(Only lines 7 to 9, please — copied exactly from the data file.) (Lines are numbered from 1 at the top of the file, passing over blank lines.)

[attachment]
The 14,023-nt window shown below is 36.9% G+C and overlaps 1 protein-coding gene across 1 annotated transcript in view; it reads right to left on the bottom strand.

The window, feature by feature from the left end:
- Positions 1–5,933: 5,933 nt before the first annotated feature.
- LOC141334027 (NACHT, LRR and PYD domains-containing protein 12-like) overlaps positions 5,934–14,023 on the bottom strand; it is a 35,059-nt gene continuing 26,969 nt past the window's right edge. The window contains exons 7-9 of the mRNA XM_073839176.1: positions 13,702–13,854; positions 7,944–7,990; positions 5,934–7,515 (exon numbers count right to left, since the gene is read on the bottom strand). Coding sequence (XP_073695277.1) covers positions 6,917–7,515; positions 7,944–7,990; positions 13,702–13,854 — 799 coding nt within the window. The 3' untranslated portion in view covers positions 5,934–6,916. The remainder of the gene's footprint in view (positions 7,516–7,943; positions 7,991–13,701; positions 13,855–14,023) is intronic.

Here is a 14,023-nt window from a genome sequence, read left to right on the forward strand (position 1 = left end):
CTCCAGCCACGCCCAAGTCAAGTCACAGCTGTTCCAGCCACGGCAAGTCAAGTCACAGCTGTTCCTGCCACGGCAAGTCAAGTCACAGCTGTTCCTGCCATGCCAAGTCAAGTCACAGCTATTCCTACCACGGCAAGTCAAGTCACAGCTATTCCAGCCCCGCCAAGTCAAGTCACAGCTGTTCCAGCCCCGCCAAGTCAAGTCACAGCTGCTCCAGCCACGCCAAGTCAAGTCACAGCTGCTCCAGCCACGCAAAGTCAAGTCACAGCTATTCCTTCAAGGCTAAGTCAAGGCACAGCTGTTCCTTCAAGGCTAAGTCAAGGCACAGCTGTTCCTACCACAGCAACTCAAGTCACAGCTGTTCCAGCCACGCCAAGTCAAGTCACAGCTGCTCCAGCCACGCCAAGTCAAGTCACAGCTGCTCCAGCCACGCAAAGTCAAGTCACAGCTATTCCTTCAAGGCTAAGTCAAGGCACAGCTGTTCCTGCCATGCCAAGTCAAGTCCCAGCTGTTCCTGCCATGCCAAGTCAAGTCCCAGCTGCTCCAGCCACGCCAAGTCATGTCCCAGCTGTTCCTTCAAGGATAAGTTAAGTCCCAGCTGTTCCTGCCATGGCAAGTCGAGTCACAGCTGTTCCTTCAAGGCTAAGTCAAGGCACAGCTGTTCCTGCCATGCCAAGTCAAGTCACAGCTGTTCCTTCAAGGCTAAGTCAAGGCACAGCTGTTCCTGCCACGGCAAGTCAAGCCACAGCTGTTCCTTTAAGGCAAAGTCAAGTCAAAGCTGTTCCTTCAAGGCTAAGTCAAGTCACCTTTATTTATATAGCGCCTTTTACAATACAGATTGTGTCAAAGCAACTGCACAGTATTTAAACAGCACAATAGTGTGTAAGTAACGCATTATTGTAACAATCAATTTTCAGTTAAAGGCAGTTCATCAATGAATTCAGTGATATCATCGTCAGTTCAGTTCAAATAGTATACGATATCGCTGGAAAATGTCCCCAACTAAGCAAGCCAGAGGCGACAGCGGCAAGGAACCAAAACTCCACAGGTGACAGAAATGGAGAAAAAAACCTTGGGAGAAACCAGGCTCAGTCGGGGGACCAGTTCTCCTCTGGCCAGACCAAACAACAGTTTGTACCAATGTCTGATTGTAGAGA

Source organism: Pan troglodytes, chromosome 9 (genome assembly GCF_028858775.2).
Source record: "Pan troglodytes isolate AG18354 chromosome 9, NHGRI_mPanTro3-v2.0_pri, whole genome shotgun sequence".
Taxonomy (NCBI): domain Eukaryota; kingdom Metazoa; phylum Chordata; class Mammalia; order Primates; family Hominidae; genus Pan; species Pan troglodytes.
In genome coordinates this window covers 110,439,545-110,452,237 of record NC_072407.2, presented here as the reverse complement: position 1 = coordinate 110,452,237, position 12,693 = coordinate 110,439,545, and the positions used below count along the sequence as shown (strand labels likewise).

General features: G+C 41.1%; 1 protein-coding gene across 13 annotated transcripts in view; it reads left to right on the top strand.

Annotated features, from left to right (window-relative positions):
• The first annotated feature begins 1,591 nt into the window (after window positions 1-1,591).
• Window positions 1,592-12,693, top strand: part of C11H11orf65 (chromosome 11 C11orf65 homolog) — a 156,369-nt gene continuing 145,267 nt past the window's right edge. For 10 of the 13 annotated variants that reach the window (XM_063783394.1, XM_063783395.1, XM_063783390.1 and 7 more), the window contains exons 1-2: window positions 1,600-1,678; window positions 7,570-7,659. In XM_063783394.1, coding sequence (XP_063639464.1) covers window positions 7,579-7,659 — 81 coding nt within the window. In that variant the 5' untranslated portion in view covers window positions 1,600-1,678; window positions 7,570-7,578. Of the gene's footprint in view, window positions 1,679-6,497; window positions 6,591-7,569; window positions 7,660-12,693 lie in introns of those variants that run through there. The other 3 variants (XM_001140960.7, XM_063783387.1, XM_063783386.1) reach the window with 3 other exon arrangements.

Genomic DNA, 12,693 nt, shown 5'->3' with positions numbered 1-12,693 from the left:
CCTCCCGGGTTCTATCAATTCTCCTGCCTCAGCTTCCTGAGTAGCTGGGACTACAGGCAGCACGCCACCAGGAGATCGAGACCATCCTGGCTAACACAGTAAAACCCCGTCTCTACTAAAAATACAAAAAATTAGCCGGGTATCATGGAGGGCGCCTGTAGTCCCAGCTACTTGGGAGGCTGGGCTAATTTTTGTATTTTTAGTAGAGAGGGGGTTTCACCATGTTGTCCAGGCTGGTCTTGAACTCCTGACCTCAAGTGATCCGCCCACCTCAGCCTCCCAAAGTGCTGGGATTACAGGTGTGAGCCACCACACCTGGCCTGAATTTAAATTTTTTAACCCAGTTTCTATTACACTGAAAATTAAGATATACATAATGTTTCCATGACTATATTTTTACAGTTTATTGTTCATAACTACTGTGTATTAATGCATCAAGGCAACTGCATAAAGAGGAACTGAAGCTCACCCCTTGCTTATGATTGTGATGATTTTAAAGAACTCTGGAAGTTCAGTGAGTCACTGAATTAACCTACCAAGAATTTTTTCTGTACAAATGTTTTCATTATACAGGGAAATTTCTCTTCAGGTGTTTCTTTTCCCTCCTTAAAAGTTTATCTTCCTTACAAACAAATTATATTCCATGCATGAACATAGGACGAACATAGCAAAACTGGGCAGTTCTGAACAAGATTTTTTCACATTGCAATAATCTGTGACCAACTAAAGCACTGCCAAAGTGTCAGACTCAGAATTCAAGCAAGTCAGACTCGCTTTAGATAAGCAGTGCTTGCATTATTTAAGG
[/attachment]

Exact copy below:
Source organism: Pan troglodytes, chromosome 9 (genome assembly GCF_028858775.2).
Source record: "Pan troglodytes isolate AG18354 chromosome 9, NHGRI_mPanTro3-v2.0_pri, whole genome shotgun sequence".
Taxonomy (NCBI): domain Eukaryota; kingdom Metazoa; phylum Chordata; class Mammalia; order Primates; family Hominidae; genus Pan; species Pan troglodytes.